Broken Social Scene's set clocked in at a robust, marathon-length two-and-a-half hours. By night's end, the nugget of wisdom once uttered by TV buffoon George Costanza rang through my mind like a gong: Leave on a high note.
The sad part of last night's aching-back affair was that the venerable Toronto indie scenesters had more than enough high notes to end on. Instead, they finished their marathon set an hour-and-a-half past the cut-off point and with one of their weakest songs: "It's All Gonna Break" off 2005's self-titled album. For those who don't know, it's a ribald little jam that references sodomy. Hey, I'm all for fart, poop and ass jokes, but there has to be a punch line beyond making references to eating feces.
Regardless, the show began to slide into yawn-worthy territory long before this scatological gem with songs such as "World Sick," the opening track off the band's 2010 Forgiveness Rock Record. The song, which inhabits well-tread thunder-drum and space-guitar territory à la Coldplay, U2 and Peter Gabriel served as a reminder that BSS's best work is behind them. And who can blame them? Everybody in the band seems to be in multiple side projects.
Of course the evening also held more than its fair share of pleasant surprises. Classics such as "7/4 (Shoreline)" didn't fail to induce chills when guitarists suddenly abandoned their axes for trumpets and trombones to blast away triumphantly at the final refrain. All the while, lead singer Kevin Drew's smooth, croony vocals (which sound as good live as on record despite the fact he had a cold) were accompanied by the soft howl of multi-instrumentalist Lisa Lobsinger. She was clad in a billowy black dress with her thick bundle of hair pulled from back to front spilling tendrils and curls over the sides of her face--the comely yin to Drew's shabby yang.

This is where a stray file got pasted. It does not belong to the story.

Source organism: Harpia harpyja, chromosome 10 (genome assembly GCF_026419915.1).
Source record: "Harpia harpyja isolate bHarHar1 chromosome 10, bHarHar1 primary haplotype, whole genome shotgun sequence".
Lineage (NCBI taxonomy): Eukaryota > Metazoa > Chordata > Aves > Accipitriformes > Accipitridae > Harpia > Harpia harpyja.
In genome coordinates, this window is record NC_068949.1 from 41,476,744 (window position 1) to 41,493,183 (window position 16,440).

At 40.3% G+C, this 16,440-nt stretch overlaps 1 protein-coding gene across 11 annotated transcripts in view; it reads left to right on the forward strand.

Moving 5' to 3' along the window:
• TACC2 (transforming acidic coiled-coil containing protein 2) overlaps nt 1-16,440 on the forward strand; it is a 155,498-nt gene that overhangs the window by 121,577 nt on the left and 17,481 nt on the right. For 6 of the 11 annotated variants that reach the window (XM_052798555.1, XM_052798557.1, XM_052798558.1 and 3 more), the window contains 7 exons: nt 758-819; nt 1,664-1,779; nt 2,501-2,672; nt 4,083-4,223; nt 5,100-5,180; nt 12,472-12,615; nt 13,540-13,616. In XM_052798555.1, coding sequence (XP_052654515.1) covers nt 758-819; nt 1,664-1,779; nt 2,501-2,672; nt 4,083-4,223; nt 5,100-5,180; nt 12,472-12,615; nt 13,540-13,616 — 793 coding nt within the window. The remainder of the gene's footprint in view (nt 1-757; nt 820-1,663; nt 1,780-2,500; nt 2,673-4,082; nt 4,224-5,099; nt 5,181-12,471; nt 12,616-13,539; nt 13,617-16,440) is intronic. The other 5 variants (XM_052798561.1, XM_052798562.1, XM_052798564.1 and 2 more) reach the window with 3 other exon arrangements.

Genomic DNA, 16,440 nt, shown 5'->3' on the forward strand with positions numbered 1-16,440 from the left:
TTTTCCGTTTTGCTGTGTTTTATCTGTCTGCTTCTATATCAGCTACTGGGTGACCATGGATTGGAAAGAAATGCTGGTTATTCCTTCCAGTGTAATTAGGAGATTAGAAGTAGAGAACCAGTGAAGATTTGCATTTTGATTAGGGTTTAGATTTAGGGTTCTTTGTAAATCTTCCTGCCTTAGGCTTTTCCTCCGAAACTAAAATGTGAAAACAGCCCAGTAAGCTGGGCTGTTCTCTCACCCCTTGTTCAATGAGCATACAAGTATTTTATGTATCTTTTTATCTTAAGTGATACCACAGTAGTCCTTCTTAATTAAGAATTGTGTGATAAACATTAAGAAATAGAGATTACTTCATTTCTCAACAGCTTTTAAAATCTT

Other highlights included the song "Fire Eye'd Boy" whose intro included the signature drop-D guitar tuning accompanied by some rousing keyboard effects, which seemed to mimic the growl of a jaguar over squalls of humming guitars. The band, though loose in their approach to actually playing their music, run their sets with the consistency of a well-constructed machine. Instruments are hoisted and exchanged, members shuffle positions and switch gear seamlessly.
Watching them for the first hour, it occurred to me these guys are every bit as talented as their Canadian counterparts in Arcade Fire. It was just too much. By the end, my eyes were on the exit.
The Crowd: Hipster central. Very little diversity in style. Flannel shirts, fedoras and skinny jeans.
Overheard: "Play four more," yelled someone in the crowd when Kevin Drew mentioned the fact that the band often gets criticized for playing too long.
Personal bias: I would have liked to hear "Looks Just Like the Sun" from You Forgot It in People.
Random notebook dump:
There was an alarming number of people running from the front of the crowd toward the exits with hands over mouths. Too much preshow imbibery perhaps?
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